The Huffington Post has recently bought pollster.com, a site that is dedicated to the aggregation of poll data, reports the New York Times. HuffPo's purchase of the site comes on the heels of its purchase of adaptive semantics, a company that focuses on learning and sentiment analysis. While CEO Eric Hippeau claimed that the acquisition of Adaptive Semantics did not signal a buying spree for the company, its acquisition of the polling site certainly signals that the HuffPo is taking a more aggressive position in political journalism.
Commenting on the acquisition, Arianna Huffington said, "it's going to beef up our political coverage. Polling, whether we like it or not, is a big part of how we communicate about politics. And with this, we'll be able to de it in a deeper way. We'll be able to both aggregate polls, point out the limitations of them and demand more transparency."
Similarly, the New York Times acquired a political polling site early last month called FiveThirtyEight. With upcoming midterm elections this November, the NYT and HufPo surely hope that their acquisitions of these sites will give them an edge on political reporting.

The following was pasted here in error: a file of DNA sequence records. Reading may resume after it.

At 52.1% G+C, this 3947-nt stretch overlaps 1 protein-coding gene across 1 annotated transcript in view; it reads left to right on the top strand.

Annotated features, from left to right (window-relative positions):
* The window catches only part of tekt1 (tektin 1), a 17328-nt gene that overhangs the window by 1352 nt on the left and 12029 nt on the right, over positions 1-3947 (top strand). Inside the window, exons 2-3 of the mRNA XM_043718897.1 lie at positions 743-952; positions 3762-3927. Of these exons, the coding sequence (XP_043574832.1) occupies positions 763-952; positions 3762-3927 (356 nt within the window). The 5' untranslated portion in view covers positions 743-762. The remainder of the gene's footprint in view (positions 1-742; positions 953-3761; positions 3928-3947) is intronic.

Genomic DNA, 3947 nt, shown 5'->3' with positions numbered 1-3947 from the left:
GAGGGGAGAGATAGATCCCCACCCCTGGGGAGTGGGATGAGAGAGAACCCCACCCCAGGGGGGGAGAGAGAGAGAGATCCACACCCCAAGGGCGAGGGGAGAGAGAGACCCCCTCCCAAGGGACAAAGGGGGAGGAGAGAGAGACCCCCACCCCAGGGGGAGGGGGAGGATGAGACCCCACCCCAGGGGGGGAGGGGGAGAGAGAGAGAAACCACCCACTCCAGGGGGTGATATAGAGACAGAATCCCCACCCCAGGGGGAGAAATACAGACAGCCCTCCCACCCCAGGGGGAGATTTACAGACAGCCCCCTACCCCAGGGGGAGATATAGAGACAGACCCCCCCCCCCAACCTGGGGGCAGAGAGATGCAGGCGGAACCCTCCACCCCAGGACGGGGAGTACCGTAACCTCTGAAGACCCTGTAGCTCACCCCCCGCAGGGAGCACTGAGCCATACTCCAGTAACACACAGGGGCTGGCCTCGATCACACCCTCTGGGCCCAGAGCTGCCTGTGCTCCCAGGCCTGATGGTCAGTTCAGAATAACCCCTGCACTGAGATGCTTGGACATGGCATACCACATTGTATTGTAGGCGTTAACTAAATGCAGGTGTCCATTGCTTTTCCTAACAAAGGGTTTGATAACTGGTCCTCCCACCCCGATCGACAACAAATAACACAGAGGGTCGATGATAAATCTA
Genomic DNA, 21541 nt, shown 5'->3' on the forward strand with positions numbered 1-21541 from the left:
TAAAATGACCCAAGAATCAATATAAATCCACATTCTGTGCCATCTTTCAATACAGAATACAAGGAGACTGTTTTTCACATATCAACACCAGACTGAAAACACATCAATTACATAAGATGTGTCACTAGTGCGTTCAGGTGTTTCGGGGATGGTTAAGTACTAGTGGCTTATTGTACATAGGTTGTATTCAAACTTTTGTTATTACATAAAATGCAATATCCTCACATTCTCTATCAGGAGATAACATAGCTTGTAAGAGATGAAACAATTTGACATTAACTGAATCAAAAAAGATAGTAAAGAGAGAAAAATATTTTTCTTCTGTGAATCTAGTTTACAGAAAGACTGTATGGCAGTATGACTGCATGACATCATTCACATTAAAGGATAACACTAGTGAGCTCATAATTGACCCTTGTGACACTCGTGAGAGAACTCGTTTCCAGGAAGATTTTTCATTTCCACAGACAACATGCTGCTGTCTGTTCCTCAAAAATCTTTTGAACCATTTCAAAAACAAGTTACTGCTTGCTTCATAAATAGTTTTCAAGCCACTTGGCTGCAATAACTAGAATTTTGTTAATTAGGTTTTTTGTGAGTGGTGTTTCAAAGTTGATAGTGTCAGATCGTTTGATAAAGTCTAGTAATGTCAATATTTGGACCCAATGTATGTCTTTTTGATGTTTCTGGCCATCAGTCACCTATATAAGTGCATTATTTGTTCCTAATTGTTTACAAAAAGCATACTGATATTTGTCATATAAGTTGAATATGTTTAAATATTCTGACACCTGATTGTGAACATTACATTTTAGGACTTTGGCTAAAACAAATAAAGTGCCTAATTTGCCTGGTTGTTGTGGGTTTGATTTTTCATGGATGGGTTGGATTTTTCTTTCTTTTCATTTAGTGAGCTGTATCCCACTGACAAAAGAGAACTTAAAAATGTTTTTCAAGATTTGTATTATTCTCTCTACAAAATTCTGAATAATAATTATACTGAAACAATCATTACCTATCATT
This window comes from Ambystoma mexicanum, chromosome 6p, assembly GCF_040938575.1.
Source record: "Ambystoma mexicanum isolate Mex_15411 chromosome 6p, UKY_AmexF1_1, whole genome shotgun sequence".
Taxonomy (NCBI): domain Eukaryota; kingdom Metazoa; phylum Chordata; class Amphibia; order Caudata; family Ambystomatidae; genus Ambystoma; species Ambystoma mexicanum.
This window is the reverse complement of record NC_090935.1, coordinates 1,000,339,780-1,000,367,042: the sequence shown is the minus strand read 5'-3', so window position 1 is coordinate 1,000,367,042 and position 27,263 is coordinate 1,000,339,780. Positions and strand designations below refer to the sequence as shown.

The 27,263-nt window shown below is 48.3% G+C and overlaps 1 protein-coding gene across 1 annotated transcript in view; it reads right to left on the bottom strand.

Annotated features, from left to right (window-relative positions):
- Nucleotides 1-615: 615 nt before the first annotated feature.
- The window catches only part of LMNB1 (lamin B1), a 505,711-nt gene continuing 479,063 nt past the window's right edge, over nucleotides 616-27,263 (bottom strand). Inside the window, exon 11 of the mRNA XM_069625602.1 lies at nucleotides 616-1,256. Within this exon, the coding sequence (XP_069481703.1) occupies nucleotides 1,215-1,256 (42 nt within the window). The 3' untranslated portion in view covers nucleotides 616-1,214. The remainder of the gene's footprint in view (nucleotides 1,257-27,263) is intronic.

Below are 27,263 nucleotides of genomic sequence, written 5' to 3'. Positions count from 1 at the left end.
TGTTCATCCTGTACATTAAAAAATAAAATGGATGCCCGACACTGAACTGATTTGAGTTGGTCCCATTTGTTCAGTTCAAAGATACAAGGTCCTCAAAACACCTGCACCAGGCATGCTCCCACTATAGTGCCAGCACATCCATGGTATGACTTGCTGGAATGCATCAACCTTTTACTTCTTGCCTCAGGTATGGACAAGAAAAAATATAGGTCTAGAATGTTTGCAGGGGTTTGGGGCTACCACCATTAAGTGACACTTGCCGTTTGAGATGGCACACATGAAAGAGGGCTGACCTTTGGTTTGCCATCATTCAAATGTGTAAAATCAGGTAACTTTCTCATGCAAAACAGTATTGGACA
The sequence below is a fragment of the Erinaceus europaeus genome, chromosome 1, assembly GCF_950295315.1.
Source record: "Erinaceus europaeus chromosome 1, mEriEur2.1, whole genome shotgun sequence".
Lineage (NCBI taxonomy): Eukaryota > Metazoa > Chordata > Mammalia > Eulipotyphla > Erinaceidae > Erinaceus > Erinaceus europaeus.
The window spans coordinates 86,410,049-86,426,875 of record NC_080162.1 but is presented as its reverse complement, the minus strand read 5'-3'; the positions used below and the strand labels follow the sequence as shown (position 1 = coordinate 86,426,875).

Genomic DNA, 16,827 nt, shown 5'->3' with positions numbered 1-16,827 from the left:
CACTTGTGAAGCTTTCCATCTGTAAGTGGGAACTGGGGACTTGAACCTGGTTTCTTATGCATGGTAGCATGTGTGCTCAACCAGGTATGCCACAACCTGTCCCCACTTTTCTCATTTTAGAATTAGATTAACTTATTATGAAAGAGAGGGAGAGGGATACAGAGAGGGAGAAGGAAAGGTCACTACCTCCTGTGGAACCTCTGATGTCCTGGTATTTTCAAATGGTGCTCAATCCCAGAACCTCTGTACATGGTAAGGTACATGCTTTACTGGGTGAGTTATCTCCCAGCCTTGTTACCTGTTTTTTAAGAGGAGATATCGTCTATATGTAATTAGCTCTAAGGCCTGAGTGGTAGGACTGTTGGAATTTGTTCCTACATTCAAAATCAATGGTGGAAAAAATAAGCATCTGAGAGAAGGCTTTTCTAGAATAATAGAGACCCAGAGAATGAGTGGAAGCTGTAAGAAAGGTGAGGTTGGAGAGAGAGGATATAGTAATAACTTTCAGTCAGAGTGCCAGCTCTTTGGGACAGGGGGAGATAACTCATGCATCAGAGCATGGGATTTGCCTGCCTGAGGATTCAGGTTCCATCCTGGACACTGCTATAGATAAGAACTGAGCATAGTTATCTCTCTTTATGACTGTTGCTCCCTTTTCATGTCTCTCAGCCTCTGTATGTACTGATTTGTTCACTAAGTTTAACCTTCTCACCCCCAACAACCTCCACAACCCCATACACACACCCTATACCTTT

Moreover, the HuffPo plans on adding 4 more reporters to help them cover the midterm elections. HuffPo also recently announced a new partnership with Foursquare.
While after his acquisition of Adaptive Semantics Hippeau said he would be "opportunistic" in future business ventures, this second acquisition could be a sign that the HuffPo is willing (and capable) of assuming a stronger presence in the media landscape. Given its unique quality as a more blog-based news source, the HuffPo has already shown that its approach is not only viable, but also capable of attracting a large number of readers (considering that the site generated 2.8 million comments in May alone). At any rate, now that the HuffPo has begun to take a more aggressive approach, it should be interesting to see how they continue to develop in the future.
Sources: New York Times